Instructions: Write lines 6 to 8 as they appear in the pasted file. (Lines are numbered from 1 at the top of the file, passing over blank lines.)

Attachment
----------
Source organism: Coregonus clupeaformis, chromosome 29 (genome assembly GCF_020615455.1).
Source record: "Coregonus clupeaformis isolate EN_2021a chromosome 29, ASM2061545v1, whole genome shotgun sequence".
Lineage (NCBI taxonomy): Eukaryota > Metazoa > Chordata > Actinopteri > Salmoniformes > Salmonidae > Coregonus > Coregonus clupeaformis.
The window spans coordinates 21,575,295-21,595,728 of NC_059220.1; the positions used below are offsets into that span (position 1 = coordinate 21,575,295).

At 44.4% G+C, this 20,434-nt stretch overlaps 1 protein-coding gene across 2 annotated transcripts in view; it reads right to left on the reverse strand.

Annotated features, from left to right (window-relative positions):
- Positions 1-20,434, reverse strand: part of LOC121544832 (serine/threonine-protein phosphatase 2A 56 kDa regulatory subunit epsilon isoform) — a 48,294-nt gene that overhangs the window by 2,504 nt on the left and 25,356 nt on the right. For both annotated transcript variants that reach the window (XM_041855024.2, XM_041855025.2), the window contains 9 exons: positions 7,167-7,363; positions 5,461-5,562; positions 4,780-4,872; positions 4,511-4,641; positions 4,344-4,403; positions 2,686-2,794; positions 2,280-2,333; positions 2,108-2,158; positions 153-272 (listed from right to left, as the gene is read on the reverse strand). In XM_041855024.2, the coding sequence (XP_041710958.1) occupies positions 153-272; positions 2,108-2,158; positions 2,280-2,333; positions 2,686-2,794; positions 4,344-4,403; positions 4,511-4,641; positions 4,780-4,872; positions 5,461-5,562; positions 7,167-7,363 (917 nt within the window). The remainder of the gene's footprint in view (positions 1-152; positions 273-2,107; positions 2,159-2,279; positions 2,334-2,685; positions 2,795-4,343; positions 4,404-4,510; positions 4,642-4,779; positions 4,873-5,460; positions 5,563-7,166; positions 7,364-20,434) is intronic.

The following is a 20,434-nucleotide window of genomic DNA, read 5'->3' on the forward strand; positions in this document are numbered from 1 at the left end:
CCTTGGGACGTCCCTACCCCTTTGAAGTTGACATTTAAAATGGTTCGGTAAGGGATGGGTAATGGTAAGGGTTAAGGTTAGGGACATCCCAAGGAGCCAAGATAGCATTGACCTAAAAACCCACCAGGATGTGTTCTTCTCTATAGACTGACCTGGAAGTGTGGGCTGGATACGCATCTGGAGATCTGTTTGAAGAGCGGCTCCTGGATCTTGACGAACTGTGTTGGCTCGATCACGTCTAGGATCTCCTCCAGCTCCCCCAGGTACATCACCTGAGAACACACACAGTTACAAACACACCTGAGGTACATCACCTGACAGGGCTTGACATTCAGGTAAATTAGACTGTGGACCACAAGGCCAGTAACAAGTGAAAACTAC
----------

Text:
Annotated features, from left to right (window-relative positions):
- Positions 1-20,434, reverse strand: part of LOC121544832 (serine/threonine-protein phosphatase 2A 56 kDa regulatory subunit epsilon isoform) — a 48,294-nt gene that overhangs the window by 2,504 nt on the left and 25,356 nt on the right. For both annotated transcript variants that reach the window (XM_041855024.2, XM_041855025.2), the window contains 9 exons: positions 7,167-7,363; positions 5,461-5,562; positions 4,780-4,872; positions 4,511-4,641; positions 4,344-4,403; positions 2,686-2,794; positions 2,280-2,333; positions 2,108-2,158; positions 153-272 (listed from right to left, as the gene is read on the reverse strand). In XM_041855024.2, the coding sequence (XP_041710958.1) occupies positions 153-272; positions 2,108-2,158; positions 2,280-2,333; positions 2,686-2,794; positions 4,344-4,403; positions 4,511-4,641; positions 4,780-4,872; positions 5,461-5,562; positions 7,167-7,363 (917 nt within the window). The remainder of the gene's footprint in view (positions 1-152; positions 273-2,107; positions 2,159-2,279; positions 2,334-2,685; positions 2,795-4,343; positions 4,404-4,510; positions 4,642-4,779; positions 4,873-5,460; positions 5,563-7,166; positions 7,364-20,434) is intronic.

The following is a 20,434-nucleotide window of genomic DNA, read 5'->3' on the forward strand; positions in this document are numbered from 1 at the left end: